In parallel to finding a good location, it’s important to consider a color theme. This helps me “save” or work with harsh lighting when I’m editing my photos because I can focus on bringing out certain colors, toning some down, toning the entire image altogether, playing with hues and saturation etc. All of these things come into play and trick the eye to seeing a much softer image than it actually is. Here is an example of using a color pallet:
A. Harsh lighting, raw image. Color pallet: blue, orange, orange/red, green, white. Fall hues. Mood: autumn, warm, happy.
In this photo, we wanted to get the shadows on the ground to indicate trees overhead. We loved the pathway and the leaves so I decided I would make this work. If I had turned Bailey’s back to the sun, that would be better, but the background wouldn’t have been as pretty and with a lot of people. Sometimes you have to pick and choose your battles.
B. Post Processing. Yes, this is a different photo I realized, but she was in the exact same spot, so you get the idea. I played off the trees and extended the leaves down to the fence. Blurring the background further helps soften harsh lines and details that you can easily manipulate later. For instance, I used my paintbrush to add softer hues to the trees and background. I even added blush tones to the ground and her face to soften the shadows. we’re playing off the hues in her shirt, so everything is cohesive.
Raw image below: Same color pallet, same mood. In this photo, it’s pretty good to start because my subject is backlit. But notice I didn’t place her in an area with too many flowers or overly bright plants. I kept the hues along the lines of her color pallet. Everything either has a blue undertone (lavender), or an orange red (the autumn colors we were talking about earlier, which ties back to her shirt).
Finished Edit: I can use my paint brush to bring dial up the orange hues around her. This is the soft aesthetic we both wanted to achieve and playing with colors that intentionally existed in this photo, helps us achieve that look. I like more depth in my images so I blurred the background further. At first, I liked the rusty rod that ran across the plants behind her. I liked the texture and color, but when I was editing, I decided to remove that from the image because it was too distracting. As a rule of thumb, try not to have anything in the background that cuts through your subject unless it’s directly at the joints. For instance, if the rod was directly in line with her neck, it would have been easier for my eyes to digest, but since it runs through her temples, and isn’t straight, it makes me feel like the photo is crooked. This is just personal preference, but it’s important to consider.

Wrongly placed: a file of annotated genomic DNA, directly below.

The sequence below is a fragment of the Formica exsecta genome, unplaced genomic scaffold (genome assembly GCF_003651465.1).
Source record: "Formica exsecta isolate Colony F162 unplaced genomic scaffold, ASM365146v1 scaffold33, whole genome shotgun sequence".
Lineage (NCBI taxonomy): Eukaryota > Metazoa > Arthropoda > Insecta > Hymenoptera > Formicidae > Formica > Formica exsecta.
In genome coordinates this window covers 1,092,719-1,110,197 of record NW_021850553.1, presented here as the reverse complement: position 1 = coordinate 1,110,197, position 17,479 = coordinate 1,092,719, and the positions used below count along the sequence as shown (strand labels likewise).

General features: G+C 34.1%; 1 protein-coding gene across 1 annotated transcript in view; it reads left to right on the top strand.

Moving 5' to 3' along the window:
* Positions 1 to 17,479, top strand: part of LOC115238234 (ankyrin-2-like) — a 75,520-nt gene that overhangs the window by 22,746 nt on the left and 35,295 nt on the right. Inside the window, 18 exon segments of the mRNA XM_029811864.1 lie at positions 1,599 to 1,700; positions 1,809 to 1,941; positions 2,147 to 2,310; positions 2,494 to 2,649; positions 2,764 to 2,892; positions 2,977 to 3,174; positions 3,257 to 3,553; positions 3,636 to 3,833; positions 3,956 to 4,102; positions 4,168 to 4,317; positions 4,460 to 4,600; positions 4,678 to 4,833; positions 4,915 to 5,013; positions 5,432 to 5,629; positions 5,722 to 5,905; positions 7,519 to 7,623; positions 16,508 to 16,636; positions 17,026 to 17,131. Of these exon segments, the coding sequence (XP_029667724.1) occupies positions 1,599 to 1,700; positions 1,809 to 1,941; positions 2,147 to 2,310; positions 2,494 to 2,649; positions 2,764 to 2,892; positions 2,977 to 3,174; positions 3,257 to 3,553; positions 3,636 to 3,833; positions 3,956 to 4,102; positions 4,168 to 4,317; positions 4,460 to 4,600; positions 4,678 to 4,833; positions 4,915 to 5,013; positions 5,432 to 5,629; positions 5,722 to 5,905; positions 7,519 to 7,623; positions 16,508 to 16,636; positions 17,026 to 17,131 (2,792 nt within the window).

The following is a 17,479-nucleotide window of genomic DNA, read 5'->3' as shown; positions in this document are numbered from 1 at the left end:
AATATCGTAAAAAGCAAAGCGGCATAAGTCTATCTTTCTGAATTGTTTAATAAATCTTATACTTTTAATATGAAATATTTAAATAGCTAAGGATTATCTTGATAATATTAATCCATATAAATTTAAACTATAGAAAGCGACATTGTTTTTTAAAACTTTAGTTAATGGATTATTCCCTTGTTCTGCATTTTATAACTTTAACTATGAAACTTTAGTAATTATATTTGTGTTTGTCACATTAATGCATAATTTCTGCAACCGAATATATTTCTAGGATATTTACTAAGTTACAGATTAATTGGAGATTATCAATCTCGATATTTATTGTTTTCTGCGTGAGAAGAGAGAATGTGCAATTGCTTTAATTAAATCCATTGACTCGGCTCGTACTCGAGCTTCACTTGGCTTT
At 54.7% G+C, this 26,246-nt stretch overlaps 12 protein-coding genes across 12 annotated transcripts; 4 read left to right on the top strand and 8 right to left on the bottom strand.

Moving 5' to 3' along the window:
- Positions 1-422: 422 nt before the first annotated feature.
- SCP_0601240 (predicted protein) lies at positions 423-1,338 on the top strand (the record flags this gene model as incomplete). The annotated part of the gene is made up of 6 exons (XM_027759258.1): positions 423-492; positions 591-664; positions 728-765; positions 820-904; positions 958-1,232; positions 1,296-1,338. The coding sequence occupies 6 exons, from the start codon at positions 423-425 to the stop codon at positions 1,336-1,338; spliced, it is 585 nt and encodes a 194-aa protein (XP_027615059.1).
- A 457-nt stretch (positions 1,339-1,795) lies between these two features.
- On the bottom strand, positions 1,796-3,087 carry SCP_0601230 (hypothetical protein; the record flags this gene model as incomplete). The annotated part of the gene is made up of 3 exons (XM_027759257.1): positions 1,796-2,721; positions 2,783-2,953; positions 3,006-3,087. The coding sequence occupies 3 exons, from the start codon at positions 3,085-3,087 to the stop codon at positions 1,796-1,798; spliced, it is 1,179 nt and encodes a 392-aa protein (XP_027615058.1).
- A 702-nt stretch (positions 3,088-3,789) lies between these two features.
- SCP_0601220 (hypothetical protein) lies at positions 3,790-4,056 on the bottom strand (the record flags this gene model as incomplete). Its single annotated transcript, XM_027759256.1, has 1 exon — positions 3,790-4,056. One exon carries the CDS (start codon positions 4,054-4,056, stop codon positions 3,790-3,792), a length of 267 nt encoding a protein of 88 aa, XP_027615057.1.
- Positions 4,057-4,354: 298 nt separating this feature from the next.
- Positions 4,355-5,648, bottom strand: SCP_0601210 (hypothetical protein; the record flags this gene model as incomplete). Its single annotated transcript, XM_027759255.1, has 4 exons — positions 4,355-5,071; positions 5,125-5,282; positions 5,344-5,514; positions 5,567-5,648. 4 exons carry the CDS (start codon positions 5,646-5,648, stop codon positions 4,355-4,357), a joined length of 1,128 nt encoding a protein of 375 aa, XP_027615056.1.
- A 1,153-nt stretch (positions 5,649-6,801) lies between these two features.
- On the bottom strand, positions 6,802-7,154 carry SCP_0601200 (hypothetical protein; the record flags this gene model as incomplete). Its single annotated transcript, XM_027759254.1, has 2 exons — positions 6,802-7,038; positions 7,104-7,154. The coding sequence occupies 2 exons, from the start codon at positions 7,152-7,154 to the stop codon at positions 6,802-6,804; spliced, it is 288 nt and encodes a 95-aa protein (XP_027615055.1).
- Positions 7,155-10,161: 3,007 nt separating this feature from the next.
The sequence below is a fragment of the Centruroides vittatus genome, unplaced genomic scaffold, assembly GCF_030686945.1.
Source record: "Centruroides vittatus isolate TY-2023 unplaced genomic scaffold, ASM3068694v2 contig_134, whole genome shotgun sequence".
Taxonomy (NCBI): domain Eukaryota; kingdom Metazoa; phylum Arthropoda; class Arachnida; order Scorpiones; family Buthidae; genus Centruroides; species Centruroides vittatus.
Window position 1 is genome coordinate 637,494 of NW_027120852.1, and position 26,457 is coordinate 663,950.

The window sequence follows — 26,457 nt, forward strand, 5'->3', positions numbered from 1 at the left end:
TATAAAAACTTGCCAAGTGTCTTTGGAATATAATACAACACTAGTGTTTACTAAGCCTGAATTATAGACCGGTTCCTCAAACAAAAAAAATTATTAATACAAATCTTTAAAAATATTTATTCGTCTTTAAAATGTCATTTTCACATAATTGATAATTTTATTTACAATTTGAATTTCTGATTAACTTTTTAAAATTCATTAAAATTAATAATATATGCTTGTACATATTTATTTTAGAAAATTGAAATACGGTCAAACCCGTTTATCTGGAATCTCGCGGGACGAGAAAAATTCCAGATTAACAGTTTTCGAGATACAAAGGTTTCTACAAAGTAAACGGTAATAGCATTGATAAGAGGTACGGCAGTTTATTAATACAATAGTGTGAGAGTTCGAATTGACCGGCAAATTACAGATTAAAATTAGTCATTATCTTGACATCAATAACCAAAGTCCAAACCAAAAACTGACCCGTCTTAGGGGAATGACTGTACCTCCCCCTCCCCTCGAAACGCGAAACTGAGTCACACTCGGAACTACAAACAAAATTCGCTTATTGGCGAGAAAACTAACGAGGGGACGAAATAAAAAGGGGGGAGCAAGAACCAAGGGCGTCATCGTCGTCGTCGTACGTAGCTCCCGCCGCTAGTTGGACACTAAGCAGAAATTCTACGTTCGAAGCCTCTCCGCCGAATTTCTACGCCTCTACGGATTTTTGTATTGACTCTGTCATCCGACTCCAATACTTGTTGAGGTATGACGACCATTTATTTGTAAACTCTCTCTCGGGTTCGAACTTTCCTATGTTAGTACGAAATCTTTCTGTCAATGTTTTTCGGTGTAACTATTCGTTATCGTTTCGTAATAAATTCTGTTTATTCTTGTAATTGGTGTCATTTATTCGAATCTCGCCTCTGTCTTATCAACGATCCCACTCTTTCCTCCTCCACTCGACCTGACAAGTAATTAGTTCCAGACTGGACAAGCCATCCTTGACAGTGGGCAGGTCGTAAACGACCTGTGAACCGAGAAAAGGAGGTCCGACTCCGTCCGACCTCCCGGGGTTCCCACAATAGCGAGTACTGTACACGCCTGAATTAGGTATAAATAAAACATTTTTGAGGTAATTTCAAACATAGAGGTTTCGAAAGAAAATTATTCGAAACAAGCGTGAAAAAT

Raw image: HARSH LIGHTING. What did we do to fix this? Look for open shade. It’s okay to switch up the scenery. You and your client will appreciate this.
Solution/final product: Below are examples of open shade with tons of natural reflectors. Even the ground helped reflect light back to my subject’s face.
Tip: If you like a particular area and it’s overly shaded or dark, try to get a few frames there anyway. We thought this part of the garden would be too dark, but it ended up working fine! You can always add light in post processing like I have done here.
Welp, there ya have it folks, as promised. Hope this helps and have a festive Thanksgiving coconuts!